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Remark, Linda NPortraits of Developmental Reading Students: A Case Study Exploration
PHD, Kent State University, 2017, College and Graduate School of Education, Health and Human Services / School of Teaching, Learning and Curriculum Studies
The purpose of this study was to explore developmental reading students’ abilities and attitudes in reading, as well as the role literacy played in their lives. As higher education is funded based on student performance, it is in all college stakeholders’ interest to help all students, including developmental learners, succeed. Learning from developmental reading students has been proven to be advantageous in understanding their experiences and assisting with their academic success. Using a descriptive multiple case-study design, data were collected from 16 developmental reading students through two questionnaires, two reading assessments, literacy tracking, and two semi-structured interviews. Five participants’ data were further explored through a case and cross-case analysis. The study found developmental reading students were open to improving their reading abilities and viewed the developmental course as a medium through which to do this. They also appreciated and valued reading, though not always in ways academia would require. Finally, developmental readers were not always able to accurately identify their reading needs and did not view literacy as a social or cultural experience. The results of this study have important curricular implications for developmental students, educators, and their institutions. Instructors should provide meaningful opportunities for reflection on reading abilities and attitudes. Additionally, institutions should incorporate placement measures which place and diagnose specific literacy needs. Finally, classroom experiences need to incorporate and expand on the different types of literacy students are using outside of the classroom as well as support literacy use with others.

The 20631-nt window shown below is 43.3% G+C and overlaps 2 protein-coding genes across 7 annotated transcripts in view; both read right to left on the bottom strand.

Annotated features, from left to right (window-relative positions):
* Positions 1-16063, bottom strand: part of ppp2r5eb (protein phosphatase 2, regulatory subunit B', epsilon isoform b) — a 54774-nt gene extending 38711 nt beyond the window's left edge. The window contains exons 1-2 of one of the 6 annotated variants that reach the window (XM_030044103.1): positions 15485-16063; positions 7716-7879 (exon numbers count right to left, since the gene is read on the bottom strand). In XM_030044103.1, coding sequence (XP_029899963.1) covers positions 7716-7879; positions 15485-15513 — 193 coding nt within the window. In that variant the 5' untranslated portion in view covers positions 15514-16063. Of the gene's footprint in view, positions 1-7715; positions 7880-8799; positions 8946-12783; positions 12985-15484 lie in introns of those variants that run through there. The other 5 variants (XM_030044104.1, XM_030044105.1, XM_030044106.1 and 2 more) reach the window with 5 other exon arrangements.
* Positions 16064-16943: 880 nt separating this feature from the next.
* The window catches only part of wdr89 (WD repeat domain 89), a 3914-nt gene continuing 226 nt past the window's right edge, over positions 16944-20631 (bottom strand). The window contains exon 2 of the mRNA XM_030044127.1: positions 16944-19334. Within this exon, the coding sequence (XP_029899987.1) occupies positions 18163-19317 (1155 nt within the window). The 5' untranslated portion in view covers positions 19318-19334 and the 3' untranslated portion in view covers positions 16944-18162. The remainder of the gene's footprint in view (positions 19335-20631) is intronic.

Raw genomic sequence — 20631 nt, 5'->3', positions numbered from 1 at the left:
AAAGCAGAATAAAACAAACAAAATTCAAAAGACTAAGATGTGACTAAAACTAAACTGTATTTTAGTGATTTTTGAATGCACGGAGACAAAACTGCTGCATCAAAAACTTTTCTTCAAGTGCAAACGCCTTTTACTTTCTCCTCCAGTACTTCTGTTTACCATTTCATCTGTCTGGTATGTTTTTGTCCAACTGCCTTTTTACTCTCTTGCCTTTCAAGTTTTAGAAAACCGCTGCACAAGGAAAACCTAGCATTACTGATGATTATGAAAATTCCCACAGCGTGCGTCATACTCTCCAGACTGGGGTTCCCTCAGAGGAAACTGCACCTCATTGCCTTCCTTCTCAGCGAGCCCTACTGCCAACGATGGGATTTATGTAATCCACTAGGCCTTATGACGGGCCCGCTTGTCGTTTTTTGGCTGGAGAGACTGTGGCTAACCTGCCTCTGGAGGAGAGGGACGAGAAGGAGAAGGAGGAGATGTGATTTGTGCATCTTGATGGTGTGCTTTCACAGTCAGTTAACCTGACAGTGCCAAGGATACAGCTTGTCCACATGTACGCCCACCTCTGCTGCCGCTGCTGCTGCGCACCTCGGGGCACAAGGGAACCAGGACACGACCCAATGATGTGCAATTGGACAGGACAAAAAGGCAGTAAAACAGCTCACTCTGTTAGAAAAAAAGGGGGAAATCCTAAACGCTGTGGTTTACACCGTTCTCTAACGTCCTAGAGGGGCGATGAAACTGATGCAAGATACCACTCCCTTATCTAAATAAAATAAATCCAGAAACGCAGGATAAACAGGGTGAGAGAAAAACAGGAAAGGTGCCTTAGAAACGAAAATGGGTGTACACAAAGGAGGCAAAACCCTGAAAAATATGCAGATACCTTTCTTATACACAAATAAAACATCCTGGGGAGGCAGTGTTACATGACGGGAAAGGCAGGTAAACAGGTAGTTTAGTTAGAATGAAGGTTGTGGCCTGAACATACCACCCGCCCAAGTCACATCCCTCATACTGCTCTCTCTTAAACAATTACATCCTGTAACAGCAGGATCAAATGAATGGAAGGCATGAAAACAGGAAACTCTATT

Committee:

Denise N. Morgan, PHD (Committee Co-Chair); Kristine E. Pytash, PHD (Committee Co-Chair); Tracy Lara Hilton, PHD (Committee Member)

Subjects:

Adult Education; Community College Education; Education

Keywords:

Developmental Reading;Developmental Students;Community College;Case Study

Muckridge, Nicole AAdult Learners' Knowledge of Fraction Addition and Subtraction
PHD, Kent State University, 2017, College and Graduate School of Education, Health and Human Services / School of Teaching, Learning and Curriculum Studies
The purpose of this study was to examine adult developmental mathematics (ADM) students’ knowledge of fraction addition and subtraction as it relates to their demonstrated fraction schemes and ability to disembed in multiplicative contexts with whole numbers. The study was conducted using a mixed methods sequential explanatory design. In the first phase, 72 developmental mathematics students took a written assessment containing disembedding, fraction scheme, and fraction addition/subtraction items. Based upon the results of the assessment, three individuals from the first phase were selected to participate in one-on-one clinical interviews. These interviews were aimed at identifying and describing the cognitive processes underlying the participants’ performance on the written assessment items. Results from the quantitative phase indicated statistically significant moderate correlations between disembedding in multiplicative contexts, demonstrated fraction schemes, and fraction addition/subtraction. Moreover, regression analysis revealed that age, fraction schemes score, disembedding score, and number of repeated mathematics courses were all significant predictors of a participant’s fraction addition/subtraction score. Analysis of the clinical interviews revealed that norming and the equi-partitioning scheme play an important role in ADM learners’ conceptions of fractions. This study quantitatively measured the relationship between disembedding, fraction schemes, and fraction addition/subtraction, which has been hypothesized in prior qualitative research. The results also have important instructional implications. Instructors of ADM courses should use the results of this study as an indication of the importance of determining their students’ existing schemes and providing them with opportunities to engage in actions associated with higher-level schemes.

Committee:

Karl Kosko (Committee Co-Chair); Joanne Caniglia (Committee Co-Chair); Jay Jahangiri (Committee Member)

Subjects:

Adult Education; Education; Higher Education; Mathematics; Mathematics Education

Keywords:

adult learners; fractions; developmental; fraction schemes; disembedding; mathematics

Klima, Kerry Lee BelvillHidden, Supported, and Stressful: A Phenomenological Study of Midlevel Student Affairs Professionals' Entry-Level Experiences with a Mental Health Condition
Doctor of Philosophy (Ph.D.), Bowling Green State University, 2018, Higher Education Administration